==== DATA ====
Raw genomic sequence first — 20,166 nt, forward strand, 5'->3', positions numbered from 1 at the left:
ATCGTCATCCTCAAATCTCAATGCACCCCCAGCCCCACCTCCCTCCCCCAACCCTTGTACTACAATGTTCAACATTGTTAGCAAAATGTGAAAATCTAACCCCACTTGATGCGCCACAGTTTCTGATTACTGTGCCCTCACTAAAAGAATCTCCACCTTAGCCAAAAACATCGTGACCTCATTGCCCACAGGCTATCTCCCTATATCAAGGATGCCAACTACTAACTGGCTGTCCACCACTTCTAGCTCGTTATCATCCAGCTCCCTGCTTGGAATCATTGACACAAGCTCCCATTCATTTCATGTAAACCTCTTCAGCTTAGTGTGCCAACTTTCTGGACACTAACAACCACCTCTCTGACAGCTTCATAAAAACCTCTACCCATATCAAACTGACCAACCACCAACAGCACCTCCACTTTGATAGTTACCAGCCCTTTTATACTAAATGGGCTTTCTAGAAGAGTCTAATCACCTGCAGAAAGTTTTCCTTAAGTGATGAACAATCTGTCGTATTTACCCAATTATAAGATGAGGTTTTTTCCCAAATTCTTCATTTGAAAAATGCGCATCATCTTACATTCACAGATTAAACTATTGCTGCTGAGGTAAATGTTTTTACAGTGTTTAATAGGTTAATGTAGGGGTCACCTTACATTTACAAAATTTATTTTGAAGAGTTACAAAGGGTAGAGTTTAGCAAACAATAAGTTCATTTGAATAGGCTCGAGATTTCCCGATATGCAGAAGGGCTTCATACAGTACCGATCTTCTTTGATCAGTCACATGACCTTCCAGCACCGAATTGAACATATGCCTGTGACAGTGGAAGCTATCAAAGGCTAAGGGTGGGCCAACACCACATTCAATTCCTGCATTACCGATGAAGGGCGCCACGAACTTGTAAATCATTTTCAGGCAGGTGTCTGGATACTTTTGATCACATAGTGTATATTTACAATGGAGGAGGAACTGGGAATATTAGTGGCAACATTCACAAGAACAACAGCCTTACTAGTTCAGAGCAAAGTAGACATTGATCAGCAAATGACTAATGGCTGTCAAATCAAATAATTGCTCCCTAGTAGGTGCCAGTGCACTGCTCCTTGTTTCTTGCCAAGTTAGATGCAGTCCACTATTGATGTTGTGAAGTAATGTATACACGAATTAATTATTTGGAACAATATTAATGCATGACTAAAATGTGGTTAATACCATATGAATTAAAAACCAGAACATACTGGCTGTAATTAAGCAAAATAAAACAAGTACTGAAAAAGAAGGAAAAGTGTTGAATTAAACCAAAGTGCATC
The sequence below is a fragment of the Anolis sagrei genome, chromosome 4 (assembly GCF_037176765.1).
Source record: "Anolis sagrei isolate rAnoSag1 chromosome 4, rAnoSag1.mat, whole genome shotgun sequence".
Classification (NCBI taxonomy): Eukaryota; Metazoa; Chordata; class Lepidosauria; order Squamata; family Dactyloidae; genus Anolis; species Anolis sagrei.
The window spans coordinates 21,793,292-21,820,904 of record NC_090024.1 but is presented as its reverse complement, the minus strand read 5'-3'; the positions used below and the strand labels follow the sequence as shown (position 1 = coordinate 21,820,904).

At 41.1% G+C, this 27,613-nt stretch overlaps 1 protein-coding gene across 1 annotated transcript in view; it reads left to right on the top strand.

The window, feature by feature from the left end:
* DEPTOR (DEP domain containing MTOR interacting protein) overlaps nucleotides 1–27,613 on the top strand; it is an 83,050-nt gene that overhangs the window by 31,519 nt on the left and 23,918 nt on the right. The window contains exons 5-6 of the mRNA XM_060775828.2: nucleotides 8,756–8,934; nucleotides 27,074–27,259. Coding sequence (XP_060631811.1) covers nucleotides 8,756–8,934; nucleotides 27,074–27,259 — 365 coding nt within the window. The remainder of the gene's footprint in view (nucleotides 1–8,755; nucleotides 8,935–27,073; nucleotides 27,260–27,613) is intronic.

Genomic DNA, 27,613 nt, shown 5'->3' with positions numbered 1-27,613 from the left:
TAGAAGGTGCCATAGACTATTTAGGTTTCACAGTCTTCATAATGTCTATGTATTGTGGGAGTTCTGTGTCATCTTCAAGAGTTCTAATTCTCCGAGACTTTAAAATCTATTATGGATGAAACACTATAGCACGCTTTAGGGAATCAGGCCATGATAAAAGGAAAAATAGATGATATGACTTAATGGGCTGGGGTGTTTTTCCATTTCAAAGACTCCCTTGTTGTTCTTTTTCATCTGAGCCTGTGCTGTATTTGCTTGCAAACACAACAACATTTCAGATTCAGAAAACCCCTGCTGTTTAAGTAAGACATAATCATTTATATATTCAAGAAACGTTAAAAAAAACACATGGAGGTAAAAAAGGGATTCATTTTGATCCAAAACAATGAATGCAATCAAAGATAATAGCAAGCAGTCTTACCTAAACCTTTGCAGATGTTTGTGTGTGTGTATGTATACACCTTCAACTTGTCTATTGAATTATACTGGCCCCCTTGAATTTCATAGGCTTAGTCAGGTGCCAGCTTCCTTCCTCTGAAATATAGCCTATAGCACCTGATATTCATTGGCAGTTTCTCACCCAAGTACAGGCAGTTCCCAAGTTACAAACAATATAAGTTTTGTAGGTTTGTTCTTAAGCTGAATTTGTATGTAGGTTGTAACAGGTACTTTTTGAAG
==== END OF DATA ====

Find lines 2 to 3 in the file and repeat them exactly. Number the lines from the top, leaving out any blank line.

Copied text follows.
ATCGTCATCCTCAAATCTCAATGCACCCCCAGCCCCACCTCCCTCCCCCAACCCTTGTACTACAATGTTCAACATTGTTAGCAAAATGTGAAAATCTAACCCCACTTGATGCGCCACAGTTTCTGATTACTGTGCCCTCACTAAAAGAATCTCCACCTTAGCCAAAAACATCGTGACCTCATTGCCCACAGGCTATCTCCCTATATCAAGGATGCCAACTACTAACTGGCTGTCCACCACTTCTAGCTCGTTATCATCCAGCTCCCTGCTTGGAATCATTGACACAAGCTCCCATTCATTTCATGTAAACCTCTTCAGCTTAGTGTGCCAACTTTCTGGACACTAACAACCACCTCTCTGACAGCTTCATAAAAACCTCTACCCATATCAAACTGACCAACCACCAACAGCACCTCCACTTTGATAGTTACCAGCCCTTTTATACTAAATGGGCTTTCTAGAAGAGTCTAATCACCTGCAGAAAGTTTTCCTTAAGTGATGAACAATCTGTCGTATTTACCCAATTATAAGATGAGGTTTTTTCCCAAATTCTTCATTTGAAAAATGCGCATCATCTTACATTCACAGATTAAACTATTGCTGCTGAGGTAAATGTTTTTACAGTGTTTAATAGGTTAATGTAGGGGTCACCTTACATTTACAAAATTTATTTTGAAGAGTTACAAAGGGTAGAGTTTAGCAAACAATAAGTTCATTTGAATAGGCTCGAGATTTCCCGATATGCAGAAGGGCTTCATACAGTACCGATCTTCTTTGATCAGTCACATGACCTTCCAGCACCGAATTGAACATATGCCTGTGACAGTGGAAGCTATCAAAGGCTAAGGGTGGGCCAACACCACATTCAATTCCTGCATTACCGATGAAGGGCGCCACGAACTTGTAAATCATTTTCAGGCAGGTGTCTGGATACTTTTGATCACATAGTGTATATTTACAATGGAGGAGGAACTGGGAATATTAGTGGCAACATTCACAAGAACAACAGCCTTACTAGTTCAGAGCAAAGTAGACATTGATCAGCAAATGACTAATGGCTGTCAAATCAAATAATTGCTCCCTAGTAGGTGCCAGTGCACTGCTCCTTGTTTCTTGCCAAGTTAGATGCAGTCCACTATTGATGTTGTGAAGTAATGTATACACGAATTAATTATTTGGAACAATATTAATGCATGACTAAAATGTGGTTAATACCATATGAATTAAAAACCAGAACATACTGGCTGTAATTAAGCAAAATAAAACAAGTACTGAAAAAGAAGGAAAAGTGTTGAATTAAACCAAAGTGCATC
The sequence below is a fragment of the Anolis sagrei genome, chromosome 4 (assembly GCF_037176765.1).